The Planet of the Apes franchise has come a long way from the days of fur and latex masks. While the practical effects of the late sixties and early seventies films had an undeniable charm, today’s state of the art motion capture technology makes it possible to portray the saga’s primate protagonists in photorealistic detail.
However, there’s one thing that technological innovation can’t replace: the need for talented actors who know how to make the movie’s non-human stars come to life. Actor Karin Konoval has been in the entertainment business since the eighties, but her biggest role to date is as “Maurice”: the gentle orangutan protagonist of the Planet of the Apes reboot series.
With War for the Planet of the Apes due out on July 14, we asked Konoval what it takes to play a convincing orangutan.
When you’re done reading our interview, get in touch with your own primate heritage with Our Inner Ape by Frans De Waal, learn what happens when humans try to teach a chimpanzee to be human with Nim Chimpsky: The Chimp Who Would Be Human by Elizabeth Hess, or find out how it all began in Pierre Boulle’s classic novel Planet of the Apes.
Unbound Worlds: You’ve been acting for a long while, with parts in The X-Files, Supernatural, and a whole lot more. How did you land the role as Maurice?
Karin Konoval: Isn’t that an amazing thing, if you think about it? I still shake my head. I’m 55 now, and I was 49 years-old when I got a call one day to go out for an audition for “an unidentified feature film casting for mimes”. That’s what the call was for, and I thought, “I’m not a mime, and I’m not going.” My agent called back and said that it wasn’t actually a mime: It’s a chimpanzee. Well, I’m not a chimpanzee, so now I’m really not going. Then I decided to play ball and go anyway, and that’s where it began.
With my dance background and the fact that I’ve played a number of different characters — I’m a little bit of a chameleon as an actor, I know — I went in for that first general audition, which produced a callback, and they eventually asked if I would come in as an orangutan. I knew nothing about orangutans, but at that point it was becoming interesting. I walked down the block to the library and pulled a book off the children’s shelf on orangutans. The moment I saw a picture of an orangutan, I knew that I had to learn more — even on a personal level.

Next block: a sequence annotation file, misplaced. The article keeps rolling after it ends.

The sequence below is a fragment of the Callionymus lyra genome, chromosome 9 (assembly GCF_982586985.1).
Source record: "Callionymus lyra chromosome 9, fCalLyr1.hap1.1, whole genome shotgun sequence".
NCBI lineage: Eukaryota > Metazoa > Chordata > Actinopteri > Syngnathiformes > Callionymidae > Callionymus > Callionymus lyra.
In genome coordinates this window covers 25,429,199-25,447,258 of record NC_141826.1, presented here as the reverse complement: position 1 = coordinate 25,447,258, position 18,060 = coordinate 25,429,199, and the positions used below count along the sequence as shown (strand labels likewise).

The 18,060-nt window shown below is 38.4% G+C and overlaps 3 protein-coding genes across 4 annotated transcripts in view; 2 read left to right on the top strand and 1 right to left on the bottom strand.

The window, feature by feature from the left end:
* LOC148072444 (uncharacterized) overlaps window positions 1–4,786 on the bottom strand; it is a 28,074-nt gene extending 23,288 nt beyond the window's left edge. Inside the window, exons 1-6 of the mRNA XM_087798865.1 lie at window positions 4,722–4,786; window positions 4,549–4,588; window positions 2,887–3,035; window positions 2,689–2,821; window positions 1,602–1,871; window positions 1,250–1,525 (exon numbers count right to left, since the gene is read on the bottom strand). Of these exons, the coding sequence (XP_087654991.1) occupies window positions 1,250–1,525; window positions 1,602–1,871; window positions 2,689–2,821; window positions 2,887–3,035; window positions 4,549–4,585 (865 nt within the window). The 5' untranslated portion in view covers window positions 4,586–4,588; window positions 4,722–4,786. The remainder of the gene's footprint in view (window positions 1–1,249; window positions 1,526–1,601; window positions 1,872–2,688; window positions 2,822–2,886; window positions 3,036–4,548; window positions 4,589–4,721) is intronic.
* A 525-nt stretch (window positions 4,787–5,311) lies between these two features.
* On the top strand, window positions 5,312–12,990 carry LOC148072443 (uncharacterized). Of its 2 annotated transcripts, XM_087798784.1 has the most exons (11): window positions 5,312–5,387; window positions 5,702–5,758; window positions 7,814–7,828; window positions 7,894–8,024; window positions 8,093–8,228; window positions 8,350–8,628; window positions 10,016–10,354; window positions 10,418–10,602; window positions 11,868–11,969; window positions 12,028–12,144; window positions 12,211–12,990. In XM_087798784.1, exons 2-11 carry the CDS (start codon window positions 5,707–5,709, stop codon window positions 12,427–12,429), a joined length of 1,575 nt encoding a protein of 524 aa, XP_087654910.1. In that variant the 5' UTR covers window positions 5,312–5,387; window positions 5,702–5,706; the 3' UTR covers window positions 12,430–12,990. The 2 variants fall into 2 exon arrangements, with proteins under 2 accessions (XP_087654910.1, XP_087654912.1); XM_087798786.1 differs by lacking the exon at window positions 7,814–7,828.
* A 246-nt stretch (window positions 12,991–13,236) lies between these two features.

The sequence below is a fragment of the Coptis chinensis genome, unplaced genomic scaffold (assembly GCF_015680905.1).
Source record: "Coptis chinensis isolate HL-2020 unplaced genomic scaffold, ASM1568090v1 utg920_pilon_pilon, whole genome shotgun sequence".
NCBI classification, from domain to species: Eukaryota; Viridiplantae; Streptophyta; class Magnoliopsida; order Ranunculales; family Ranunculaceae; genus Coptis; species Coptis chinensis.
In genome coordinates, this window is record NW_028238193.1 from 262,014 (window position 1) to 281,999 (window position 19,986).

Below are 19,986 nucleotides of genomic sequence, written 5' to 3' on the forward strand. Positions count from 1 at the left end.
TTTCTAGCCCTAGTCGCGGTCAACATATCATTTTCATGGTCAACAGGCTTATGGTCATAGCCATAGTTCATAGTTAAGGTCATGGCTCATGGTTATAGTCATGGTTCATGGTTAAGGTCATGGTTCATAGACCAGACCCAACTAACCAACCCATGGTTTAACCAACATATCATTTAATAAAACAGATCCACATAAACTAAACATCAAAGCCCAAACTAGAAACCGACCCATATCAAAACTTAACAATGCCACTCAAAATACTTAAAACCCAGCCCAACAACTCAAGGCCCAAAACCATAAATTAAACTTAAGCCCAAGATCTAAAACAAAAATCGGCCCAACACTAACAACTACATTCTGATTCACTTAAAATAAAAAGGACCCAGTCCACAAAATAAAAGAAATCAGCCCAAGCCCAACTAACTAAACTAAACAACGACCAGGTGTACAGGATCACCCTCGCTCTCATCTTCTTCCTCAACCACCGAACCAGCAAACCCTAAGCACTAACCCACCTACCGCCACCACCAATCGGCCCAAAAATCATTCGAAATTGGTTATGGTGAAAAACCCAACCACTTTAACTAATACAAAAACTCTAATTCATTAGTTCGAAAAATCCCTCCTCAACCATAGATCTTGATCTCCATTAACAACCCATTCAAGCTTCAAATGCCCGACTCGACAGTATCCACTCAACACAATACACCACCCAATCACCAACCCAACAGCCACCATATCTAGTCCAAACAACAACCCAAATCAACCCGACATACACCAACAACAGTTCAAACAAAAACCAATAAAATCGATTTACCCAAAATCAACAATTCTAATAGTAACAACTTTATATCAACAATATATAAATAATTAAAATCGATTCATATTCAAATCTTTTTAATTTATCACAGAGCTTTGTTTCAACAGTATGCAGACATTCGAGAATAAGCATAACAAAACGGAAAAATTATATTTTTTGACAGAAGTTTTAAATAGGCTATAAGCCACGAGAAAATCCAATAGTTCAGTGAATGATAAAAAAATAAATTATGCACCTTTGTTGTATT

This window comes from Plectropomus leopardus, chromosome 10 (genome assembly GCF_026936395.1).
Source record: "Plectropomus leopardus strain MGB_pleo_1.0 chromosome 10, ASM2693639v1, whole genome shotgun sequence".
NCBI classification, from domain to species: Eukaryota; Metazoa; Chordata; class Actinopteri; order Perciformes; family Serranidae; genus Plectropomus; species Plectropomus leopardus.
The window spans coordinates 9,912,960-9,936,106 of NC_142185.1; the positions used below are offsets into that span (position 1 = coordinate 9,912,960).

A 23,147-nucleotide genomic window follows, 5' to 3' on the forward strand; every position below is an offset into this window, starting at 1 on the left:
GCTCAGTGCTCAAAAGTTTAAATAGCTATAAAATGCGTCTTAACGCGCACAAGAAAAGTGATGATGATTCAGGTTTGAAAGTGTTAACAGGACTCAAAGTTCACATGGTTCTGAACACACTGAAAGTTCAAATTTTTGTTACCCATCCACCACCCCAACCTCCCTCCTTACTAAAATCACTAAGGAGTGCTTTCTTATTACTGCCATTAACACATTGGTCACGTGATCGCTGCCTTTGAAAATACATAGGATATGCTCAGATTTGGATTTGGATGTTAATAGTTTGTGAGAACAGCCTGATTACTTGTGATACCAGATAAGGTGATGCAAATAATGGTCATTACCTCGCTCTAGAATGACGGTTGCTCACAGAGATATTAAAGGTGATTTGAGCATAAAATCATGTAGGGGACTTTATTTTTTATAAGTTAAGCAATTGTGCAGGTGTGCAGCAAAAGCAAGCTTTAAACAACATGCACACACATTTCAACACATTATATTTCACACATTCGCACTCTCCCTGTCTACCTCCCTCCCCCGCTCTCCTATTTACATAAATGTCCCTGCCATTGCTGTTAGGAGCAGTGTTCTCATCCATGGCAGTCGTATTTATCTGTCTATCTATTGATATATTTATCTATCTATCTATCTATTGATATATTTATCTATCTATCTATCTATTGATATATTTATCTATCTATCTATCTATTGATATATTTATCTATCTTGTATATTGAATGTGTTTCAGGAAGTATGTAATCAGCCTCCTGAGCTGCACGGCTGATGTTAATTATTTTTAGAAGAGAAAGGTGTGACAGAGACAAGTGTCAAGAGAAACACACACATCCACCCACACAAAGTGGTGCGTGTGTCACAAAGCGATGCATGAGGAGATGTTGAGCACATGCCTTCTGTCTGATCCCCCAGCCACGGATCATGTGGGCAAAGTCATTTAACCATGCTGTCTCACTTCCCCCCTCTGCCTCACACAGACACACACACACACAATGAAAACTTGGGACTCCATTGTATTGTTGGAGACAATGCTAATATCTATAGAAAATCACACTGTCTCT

Why did Rupert Wyatt cast me as Maurice? He saw something in me that I didn’t see in myself at the time, but it existed, and it has been seven years of an astonishing journey getting to play Maurice.
UW: I understand that you’ve had some orangutan coaches.
KK: That’s a good way of putting it. I would call my main orangutan coach Towan. I went down to observe Towan in 2010, a mature orangutan who lived at Woodland Park Zoo, and we had a very special connection. Besides all of the other research through books and videos and what-not, Towan, through all three films, was the major inspiration for Maurice’s heart and soul.
UW: Orangutans are the only arboreal ape. It has to be trying to play an animal that has such a completely different physiology from your own.
KK: It is a totally different physiology from humans, chimpanzees, and gorillas. You’re absolutely right. There are a couple of things about orangutans: Their arms are almost double the length of their legs, and all of their power, even when quadrupeding on the ground, comes from their arms. Their hands and feet function as hands, like with fingers. Even for a push-off step like from the back of the foot like a human does, I had to use my whole body differently. The upper body strength is a very challenging thing to come up with and I spend a great deal of time at the gym training muscles that I don’t necessarily use in the other parts of my life.
UW: Maurice is my favorite character in the movies. He’s calm and circumspect. How do you project these things?
KK: I actually feel that he has an innate orangutan integrity that is no different from Towan’s or any of the other orangutans I’ve been fortunate enough to observe or learn about. It’s a very deep-thinking, very specific place of being in the world. It is noting, observing, and listening to everything around. When Maurice takes an action or communicates a thought, it is very specific: Nothing is ever gratuitous or a toss-away. Everything means something. That’s the way that I come at it, and it is like all of the orangutans I’ve learned about. It’s certainly the way that Towan always was, for sure.
UW: What do you think is essential to playing an orangutan? If there was one thing that someone would have to get right, what would it be?
That’s a really good question. Seven years ago, I would have said that it’s learning how to quadrupede a lot — it’s just brutal. Now, I would say that it is learning to trust in the powers of stillness, inhabiting a place of deep silence, and observing the world.